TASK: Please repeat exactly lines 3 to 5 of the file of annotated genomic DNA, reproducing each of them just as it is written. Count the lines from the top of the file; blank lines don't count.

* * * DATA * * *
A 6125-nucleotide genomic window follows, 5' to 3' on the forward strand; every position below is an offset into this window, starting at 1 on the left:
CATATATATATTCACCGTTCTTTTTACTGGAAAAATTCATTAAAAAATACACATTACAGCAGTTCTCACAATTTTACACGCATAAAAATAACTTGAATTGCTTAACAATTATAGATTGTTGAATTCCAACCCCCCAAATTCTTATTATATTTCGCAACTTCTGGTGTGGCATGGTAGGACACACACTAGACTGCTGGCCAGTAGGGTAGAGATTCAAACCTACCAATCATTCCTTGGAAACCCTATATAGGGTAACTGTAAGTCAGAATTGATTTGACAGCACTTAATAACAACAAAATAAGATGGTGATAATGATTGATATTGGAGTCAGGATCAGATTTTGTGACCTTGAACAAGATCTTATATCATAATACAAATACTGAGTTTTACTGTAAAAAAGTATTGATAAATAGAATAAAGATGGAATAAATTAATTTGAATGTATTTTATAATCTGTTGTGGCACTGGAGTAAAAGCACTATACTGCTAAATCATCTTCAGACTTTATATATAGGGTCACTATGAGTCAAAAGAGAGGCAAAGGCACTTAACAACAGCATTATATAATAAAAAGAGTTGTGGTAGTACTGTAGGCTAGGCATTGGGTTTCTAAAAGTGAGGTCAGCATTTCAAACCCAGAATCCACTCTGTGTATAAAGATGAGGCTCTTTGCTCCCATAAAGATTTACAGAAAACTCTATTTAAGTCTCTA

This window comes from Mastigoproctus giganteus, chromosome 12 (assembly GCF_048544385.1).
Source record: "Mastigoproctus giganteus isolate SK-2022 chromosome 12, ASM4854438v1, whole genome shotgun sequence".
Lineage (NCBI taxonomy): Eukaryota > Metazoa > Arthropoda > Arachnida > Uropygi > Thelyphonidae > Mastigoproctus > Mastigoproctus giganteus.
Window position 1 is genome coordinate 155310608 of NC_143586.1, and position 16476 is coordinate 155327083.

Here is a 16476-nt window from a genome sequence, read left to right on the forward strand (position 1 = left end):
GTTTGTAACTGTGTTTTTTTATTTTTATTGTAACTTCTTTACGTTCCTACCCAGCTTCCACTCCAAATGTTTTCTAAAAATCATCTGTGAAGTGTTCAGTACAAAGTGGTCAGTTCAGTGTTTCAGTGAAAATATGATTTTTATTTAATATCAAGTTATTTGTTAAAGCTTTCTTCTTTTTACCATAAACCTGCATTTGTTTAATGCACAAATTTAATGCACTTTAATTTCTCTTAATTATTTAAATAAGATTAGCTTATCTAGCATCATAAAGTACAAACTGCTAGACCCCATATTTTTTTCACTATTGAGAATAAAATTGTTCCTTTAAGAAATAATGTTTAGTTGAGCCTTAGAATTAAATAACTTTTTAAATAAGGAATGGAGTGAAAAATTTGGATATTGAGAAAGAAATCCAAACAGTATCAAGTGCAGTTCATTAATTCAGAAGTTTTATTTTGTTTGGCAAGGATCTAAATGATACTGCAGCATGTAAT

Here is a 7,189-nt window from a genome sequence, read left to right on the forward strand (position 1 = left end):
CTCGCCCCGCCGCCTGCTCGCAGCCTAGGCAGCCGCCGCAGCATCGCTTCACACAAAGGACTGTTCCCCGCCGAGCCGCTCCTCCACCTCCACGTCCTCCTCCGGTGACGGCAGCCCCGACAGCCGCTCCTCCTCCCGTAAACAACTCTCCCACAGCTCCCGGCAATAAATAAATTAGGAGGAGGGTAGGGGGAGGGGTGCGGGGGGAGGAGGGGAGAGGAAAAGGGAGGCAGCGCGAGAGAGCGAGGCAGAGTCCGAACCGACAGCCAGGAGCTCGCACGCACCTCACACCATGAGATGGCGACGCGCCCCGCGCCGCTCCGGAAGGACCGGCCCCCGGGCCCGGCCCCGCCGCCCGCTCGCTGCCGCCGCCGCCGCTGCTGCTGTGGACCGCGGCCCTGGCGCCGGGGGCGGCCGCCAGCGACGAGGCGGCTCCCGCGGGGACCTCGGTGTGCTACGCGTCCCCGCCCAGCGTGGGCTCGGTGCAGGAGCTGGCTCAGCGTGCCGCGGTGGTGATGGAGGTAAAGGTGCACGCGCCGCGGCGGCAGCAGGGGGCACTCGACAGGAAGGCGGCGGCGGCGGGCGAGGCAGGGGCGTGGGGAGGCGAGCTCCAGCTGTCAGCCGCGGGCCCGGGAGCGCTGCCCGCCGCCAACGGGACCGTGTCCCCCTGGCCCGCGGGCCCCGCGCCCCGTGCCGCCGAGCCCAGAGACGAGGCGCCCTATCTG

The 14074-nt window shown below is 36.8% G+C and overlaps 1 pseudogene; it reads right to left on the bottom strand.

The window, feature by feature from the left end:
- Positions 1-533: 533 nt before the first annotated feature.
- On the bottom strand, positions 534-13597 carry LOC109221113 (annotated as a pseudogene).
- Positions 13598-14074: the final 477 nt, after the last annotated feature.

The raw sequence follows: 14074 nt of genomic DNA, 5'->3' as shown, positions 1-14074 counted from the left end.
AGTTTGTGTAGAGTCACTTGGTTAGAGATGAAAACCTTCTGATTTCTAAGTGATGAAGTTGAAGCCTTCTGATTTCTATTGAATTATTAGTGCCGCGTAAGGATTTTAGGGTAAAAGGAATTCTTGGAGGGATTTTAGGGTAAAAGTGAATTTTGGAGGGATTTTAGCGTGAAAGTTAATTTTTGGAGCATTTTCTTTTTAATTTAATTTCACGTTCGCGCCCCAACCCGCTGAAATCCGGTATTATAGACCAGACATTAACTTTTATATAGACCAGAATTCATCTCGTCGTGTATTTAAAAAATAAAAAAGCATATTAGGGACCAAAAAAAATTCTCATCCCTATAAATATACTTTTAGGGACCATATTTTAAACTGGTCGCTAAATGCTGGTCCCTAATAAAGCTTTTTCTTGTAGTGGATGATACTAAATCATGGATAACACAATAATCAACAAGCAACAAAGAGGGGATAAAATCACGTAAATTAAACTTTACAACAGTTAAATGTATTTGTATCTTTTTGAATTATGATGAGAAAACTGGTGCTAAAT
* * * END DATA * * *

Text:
This window comes from Mastigoproctus giganteus, chromosome 12 (assembly GCF_048544385.1).
Source record: "Mastigoproctus giganteus isolate SK-2022 chromosome 12, ASM4854438v1, whole genome shotgun sequence".
Lineage (NCBI taxonomy): Eukaryota > Metazoa > Arthropoda > Arachnida > Uropygi > Thelyphonidae > Mastigoproctus > Mastigoproctus giganteus.